The most prominent argument of the documentary seems to be that transformation from the distorted cultural norms of crime and violence is actually conceivable through the testimonies of the three violence interrupters. This argument appears to be based on theoretical speculation, only supported by the personal accounts of the three interrupters. There was no formal research done. The individual experiences and lifestyles of the three violence interrupters serves as the formalized foundation for this philosophy. The documentary portrays the notion that although one may fall victim to the misconduct and brutality that afflicts the community, it is possible to overcome infectious obstacles with guidance and support. This argument is supported by the first interrupter, Ameena Matthews, who is a former gang member the daughter of the founder of the Black P. Stones gang. After being shot, she left the gang life and transformed into a spiritual Muslim. During The Interrupters, Matthews uses her experience and street credibility, to serve as a grief counselor for the family of Derrion Albert, a teenager whose horrific beating death made national headlines. Additionally, Matthews mentors and counsels Caprysha, providing her with tough love in the hopes of getting her to obey the terms of her parole while eventually getting her life on the right track. The argument of potential transformation is further exemplified through the second interrupter, Cobe Williams. Williams, a product of gangs, homicide and narcotics, served twelve years in prison for attempted murder and drug trafficking. Williams transformed into a devout family man and devoted his life to making sure his son had a better life than he did. Williams works with two brothers who cannot keep the peace between each other. He also mentors Flamo and "schools" him with learned knowledge to protect him from the dangers of seeking street revenge. The final illustration of the "about-face" argument is through the third interrupter, Eddie Bocanegra. Bocanegra spent fourteen years in jail for killing a rival gang member. After his release, he threw himself into community work and began teaching art classes. Bocanegra works closely with "Lil Mikey" and even takes him to the barber shop he robbed to make a heartfelt apology and further demonstrate that troublemakers do have the potential to "do the right thing". With Bocanegra's efforts to change and better himself, he wished to apologize to his victim's unforgiving family. However, through Bocanegra's work, he was ready to forgive himself. The turnaround concept seems to read true in the film. Preceding the guidance and consultancy from Cobe Williams, Flamo was able to impede his desire for pugnacious revenge and was last seen in uniform at a security job. This strengthens the theory because although Flamo spent more than half of his 32 years in prison, he was able to turn his life around with the help from someone once in his shoes. The concept also reads true regarding "Lil Mikey" who, obtained a job as a gardener and put his violent past behind him. However, this theory hits a bump in the road, Caprysha ends up back at a juvenile detention center for violation of her parole. This yields that all interventions will not be successful. In order to provide a more realistic approach as well as clearer insight into the issue of urban violence, The Interrupters should have deepened their argument by researching how often at-risk youth and young adults transform their delinquent behavior and how long this change actually lasts. The interviews with gang members and families of victims as well as graphic scenes of heightened violence seemed repetitive in its solid mindset of anger and frustration. The documentary failed to display citizens who actually are not upset with the community they live in or dispute that troublemakers will ever change their ways. A part two of the documentary would be immensely helpful to see if the interrupters' efforts were successful in the long run in regards to their interventions and to evaluate if their efforts have bettered the city of Chicago and its ills as a whole.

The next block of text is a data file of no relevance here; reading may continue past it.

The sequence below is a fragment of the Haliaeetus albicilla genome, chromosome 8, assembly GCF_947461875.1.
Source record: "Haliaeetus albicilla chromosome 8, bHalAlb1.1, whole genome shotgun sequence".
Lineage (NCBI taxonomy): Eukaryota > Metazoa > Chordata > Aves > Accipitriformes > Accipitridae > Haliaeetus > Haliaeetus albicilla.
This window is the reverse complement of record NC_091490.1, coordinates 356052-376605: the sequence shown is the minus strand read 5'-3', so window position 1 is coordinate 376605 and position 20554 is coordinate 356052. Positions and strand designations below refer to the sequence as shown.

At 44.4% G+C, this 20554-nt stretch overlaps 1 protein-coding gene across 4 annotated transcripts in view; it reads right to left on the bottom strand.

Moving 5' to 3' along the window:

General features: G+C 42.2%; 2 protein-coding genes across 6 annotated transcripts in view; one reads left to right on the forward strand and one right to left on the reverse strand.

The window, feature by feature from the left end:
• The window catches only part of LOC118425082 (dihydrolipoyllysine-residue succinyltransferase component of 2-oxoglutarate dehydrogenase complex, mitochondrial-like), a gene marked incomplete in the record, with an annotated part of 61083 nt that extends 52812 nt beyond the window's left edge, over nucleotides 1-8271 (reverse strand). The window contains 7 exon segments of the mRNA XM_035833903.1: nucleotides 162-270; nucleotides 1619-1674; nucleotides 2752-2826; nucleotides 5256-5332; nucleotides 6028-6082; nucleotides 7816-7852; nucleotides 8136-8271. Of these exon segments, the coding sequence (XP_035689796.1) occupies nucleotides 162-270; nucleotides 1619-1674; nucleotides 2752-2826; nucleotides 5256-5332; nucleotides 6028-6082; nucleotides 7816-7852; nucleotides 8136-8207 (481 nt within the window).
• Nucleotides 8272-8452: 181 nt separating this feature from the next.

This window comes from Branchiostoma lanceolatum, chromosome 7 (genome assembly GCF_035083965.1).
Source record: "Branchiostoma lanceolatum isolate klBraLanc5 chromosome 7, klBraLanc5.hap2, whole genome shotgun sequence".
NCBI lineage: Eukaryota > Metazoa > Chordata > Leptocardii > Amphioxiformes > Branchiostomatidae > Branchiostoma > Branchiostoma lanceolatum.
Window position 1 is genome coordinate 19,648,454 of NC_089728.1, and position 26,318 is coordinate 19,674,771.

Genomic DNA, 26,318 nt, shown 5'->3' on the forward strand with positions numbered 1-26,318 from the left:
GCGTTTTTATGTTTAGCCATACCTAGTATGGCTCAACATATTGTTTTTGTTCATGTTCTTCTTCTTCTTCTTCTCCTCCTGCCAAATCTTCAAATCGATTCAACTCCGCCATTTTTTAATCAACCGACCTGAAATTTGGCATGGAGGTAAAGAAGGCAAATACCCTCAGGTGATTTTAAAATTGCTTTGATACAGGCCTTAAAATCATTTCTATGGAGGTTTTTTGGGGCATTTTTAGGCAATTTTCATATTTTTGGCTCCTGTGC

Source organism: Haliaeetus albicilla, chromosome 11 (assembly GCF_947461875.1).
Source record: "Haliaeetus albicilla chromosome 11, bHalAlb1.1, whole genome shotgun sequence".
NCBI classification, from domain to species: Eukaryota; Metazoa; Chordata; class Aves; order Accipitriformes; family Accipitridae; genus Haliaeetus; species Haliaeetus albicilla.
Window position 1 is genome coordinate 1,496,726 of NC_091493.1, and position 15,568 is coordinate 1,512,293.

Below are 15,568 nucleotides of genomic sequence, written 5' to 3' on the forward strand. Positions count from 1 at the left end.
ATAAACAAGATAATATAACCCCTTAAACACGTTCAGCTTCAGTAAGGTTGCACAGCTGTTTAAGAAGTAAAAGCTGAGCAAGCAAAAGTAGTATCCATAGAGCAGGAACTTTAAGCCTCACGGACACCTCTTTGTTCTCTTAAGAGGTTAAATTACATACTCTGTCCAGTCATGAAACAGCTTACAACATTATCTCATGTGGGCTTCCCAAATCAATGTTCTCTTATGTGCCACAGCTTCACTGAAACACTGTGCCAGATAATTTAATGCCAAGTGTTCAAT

Moore, Natalie. "Chicago's highest murder rate in Englewood." WBEZ 91.5, 5 Jan. 2012.
"The Interrupters." Frontline. PBS. 29 July 2011.